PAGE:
"I am just going to be honest and say that yes, I am in tears writing this blog tonight. The pain of seeing Emri go though what she has over the past two days, over the past two years...it's just getting to feel unbearable. This is our second night at Children's hospital and we are still attempting to figure out the cause behind Emri's rapid breathing, rising heart rate, reoccurring fever and now we have added dropping o2 levels and low blood pressure. She's being wheeled out now with Brett for a lung x-ray to rule out pneumothorax (lung collapse)... among other things.
I do in fact believe that our God is holding her in His hands and that there is a plan set in place for her life. Right now, watching this plan unfold just hurts. I know that I would love Emri even if she had the most rotten disposition- simply because she is my little girl...but I believe it has to hurt more seeing her sweet, endearing little personality dwindle into medicated sleep. The way that she looks at me when I am pinning down her arms while she gets poked time and time again just pierces my heart."
This ^ is what I wrote while staying at Children's-I just never posted it. It was a long, painful weekend and I am so thankful and happy we are home and that Emri is finally coming around to being Emri again. The stay at Children's was nothing less than frustrating...it proved to me once again that we, as Emri's parents, know her the best, and that we are just going to have to be those pushy "annoying" parents sometimes. Let me just say this; I wish that doctors would just admit that they know nothing about neonatal marfan syndrome.... when they know nothing about neonatal marfan syndrome. Emri is the only known case of this rare disease that they have treated at Children's---therefore, none of the doctors can say, "yes we have dealt with cases such as this one." We asked every day, multiple times, from the very beginning of our stay at Children's to have a cardiologist involved while Emri was at the hospital. When the resident doctor would call and ask for a cardio consult we would get the response, "cardio doesn't think this is necessary." REALLY??!?!? I have a daughter with a severely dilated aortic root, mitral valve prolapse, and a heart rate of 170...but it's PROBABLY nothing to worry about. When cardio DID finally come in to see Emri on the last day of our stay at Chilren's, when she no longer had any of the symptoms we were worried about in the first place, I let them know how we felt about the situation. I explained to them that we, as Emri's parents, are trying our best to play defense, so to speak, in Emri's situation. We are attempting to prevent a bedside emergency, and we need them on our team and well aware of the serious condition of Emri's heart. We got a sincere apology from the one cardiologist that came to see Emri, but I don't know if that is enough to change things in the future.
Also, we found our that the night Emri got poked and prodded 6 different times in an attempt to insert an IV was completely unnecessary. The pulmonologists on Emri's case were astounded to find out that this happened without their permission. They said that they never would have given their consent to put her under that much stress and that there were other ways of managing Emri's fluid levels.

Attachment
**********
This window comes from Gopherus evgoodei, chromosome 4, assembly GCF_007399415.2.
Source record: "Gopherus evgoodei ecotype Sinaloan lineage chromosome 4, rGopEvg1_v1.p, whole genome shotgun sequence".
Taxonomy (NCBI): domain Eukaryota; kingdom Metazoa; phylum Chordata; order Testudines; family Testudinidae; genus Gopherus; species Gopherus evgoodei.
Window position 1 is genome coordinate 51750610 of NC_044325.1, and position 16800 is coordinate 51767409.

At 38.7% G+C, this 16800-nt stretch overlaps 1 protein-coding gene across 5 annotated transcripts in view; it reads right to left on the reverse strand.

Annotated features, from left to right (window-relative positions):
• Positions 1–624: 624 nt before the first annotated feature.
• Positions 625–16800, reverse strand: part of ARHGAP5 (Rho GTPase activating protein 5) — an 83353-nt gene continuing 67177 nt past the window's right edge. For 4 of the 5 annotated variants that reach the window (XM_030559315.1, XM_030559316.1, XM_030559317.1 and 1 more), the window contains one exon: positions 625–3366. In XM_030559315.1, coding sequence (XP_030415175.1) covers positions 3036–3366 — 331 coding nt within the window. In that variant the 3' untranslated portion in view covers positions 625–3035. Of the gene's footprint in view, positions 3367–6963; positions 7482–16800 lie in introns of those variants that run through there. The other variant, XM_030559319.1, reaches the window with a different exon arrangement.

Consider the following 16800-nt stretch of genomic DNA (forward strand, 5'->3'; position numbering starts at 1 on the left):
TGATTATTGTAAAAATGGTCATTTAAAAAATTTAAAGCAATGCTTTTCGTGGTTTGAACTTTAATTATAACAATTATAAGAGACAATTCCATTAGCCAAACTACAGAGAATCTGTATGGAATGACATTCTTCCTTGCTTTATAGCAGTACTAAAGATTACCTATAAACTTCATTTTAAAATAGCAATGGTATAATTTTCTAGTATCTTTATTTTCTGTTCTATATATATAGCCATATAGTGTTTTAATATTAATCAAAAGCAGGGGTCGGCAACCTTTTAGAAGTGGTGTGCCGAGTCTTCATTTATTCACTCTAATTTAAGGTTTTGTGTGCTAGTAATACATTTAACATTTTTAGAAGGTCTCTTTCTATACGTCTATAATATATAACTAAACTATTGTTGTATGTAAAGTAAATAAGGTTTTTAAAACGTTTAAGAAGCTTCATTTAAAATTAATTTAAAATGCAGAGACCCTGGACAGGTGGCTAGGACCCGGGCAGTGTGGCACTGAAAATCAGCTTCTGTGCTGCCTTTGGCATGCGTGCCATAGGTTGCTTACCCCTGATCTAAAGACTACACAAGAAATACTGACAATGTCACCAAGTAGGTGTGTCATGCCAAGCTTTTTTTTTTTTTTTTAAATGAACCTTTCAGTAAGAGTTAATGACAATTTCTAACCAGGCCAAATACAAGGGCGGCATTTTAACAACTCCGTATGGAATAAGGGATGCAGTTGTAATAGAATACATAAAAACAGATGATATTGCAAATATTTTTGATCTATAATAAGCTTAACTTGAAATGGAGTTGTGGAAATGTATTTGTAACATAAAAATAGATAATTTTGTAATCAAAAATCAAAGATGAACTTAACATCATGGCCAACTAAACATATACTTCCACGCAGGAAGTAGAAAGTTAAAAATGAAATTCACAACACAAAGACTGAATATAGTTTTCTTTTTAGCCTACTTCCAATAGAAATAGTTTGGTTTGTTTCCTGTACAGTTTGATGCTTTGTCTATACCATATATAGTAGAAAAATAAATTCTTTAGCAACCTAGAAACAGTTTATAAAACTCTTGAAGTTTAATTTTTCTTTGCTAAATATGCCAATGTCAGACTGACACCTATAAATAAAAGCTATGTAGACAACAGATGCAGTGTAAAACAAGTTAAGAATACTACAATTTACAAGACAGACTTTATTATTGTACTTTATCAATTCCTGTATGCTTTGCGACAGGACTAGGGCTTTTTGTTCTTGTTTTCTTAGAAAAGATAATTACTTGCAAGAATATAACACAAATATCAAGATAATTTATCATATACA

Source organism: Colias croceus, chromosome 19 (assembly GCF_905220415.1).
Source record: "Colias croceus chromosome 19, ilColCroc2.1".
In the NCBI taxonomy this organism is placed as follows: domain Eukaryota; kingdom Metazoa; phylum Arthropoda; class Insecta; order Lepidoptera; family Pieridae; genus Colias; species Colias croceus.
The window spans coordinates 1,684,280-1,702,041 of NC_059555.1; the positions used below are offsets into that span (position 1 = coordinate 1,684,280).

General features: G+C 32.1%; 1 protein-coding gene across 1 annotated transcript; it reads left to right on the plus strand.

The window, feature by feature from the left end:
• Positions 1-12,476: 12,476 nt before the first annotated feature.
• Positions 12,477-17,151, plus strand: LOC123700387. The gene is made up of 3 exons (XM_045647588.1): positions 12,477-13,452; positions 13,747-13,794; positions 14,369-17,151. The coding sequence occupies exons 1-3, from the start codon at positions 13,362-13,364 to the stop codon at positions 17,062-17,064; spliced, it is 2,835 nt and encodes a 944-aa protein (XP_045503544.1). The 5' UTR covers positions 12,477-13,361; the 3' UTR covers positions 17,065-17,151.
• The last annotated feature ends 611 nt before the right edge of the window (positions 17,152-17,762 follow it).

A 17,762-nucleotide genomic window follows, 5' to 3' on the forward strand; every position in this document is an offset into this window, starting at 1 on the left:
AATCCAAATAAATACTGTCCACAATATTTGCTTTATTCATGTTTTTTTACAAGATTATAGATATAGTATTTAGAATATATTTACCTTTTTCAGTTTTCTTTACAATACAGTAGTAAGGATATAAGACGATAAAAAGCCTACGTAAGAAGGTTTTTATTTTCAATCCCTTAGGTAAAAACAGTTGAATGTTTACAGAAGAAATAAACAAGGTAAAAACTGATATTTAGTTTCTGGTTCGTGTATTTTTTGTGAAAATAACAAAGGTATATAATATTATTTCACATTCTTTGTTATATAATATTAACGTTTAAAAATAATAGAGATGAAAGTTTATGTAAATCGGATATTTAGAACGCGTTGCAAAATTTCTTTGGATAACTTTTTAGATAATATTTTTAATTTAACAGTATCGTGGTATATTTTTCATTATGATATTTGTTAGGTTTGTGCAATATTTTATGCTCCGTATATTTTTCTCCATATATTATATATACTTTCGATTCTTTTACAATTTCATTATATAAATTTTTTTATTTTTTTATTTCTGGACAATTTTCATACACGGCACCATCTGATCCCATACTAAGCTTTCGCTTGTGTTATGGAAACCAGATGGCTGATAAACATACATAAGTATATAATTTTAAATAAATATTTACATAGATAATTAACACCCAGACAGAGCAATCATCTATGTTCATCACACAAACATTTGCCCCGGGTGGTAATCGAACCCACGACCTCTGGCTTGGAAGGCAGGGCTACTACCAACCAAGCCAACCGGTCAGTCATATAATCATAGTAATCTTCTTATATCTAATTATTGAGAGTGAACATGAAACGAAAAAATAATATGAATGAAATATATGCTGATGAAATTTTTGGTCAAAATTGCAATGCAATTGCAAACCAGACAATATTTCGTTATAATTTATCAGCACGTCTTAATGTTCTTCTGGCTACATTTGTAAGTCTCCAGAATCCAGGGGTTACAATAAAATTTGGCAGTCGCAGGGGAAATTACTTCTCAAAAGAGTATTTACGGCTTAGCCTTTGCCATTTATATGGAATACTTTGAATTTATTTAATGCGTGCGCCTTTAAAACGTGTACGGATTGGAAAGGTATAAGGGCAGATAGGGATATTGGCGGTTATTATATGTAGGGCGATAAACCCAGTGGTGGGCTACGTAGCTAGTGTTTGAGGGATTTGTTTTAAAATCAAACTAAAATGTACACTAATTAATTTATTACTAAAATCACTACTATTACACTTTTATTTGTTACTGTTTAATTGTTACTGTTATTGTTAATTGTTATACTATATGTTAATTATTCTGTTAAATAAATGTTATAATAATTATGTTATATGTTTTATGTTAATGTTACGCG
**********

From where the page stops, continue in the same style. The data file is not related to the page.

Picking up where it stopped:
And last, but certainly not least...the pharmacist that was filling Emri's prescriptions for her stay in the hospital decided, by his own judgement, that Emri's irbesartan dose was dangerously high and lowered it without asking any questions. I found out after actually looking at her dose the last day we were in the hospital, that they had been giving her a lower dose her entire stay at Children's. Uhg. Just so frustrating.
This all goes to show how unique and un-explored Emri's specific disease is. Brett and I have been feeling intimidated by the fact that we may very well know more about how Emri should be cared for than the doctors at Children's. THIS is why we are so relieved to be getting Emri's spine surgery in Baltimore, at a place where they know Emri's specific needs inside and out.
I am not writing all of these frustrations to slam Children's Hospital...we have had many good and helpful experiences there. More than anything, I write these things to give you a sense of how scary it can be...being a parent of a child with a rare condition...and also to shed even more light on our decision to get most of Emri's treatment and care all the way across the country. Not going to lie, Brett and I have often half seriously joked about a move to Baltimore in our future.
As of now, Emri continues to recover-still a little sleepy and pale-but happy to be home completely mezmorized by that dreaded purple dinosaur once again. She continues to be hooked up to her pump 20 hours a day, and her feeds are still going up every few days.
We are patiently awaiting the arrival of baby brother and can't wait to finally meet him. Emri seems to be getting sick of all the talk about her baby brother---I think she wants the tangible proof that he indeed exists:) Hopefully the next blog will be happy news about the new baby and his healthy, proud big sister. Thank you for all who followed our updates this last weekend....for the thoughts, prayers, and encouragement. We are continually praying God's blessings upon our little girl-but continue to acknowledge his perfect will in every situation.